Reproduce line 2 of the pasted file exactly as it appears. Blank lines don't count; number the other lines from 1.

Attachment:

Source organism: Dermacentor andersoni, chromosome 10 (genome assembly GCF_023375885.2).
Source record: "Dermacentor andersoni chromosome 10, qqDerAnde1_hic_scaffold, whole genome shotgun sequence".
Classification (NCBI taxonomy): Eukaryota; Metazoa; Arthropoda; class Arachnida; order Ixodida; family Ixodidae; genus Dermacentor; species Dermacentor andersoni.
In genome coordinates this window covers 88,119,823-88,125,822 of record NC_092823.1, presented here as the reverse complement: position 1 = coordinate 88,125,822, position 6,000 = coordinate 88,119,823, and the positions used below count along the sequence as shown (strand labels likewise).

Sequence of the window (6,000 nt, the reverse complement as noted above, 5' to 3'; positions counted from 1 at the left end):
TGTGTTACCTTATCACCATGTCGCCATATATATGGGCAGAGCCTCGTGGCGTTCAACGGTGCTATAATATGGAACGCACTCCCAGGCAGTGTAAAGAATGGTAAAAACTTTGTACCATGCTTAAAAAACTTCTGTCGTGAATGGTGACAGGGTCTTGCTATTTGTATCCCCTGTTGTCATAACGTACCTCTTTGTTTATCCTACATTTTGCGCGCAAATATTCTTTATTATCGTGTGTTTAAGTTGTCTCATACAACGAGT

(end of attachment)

Source record: "Dermacentor andersoni chromosome 10, qqDerAnde1_hic_scaffold, whole genome shotgun sequence".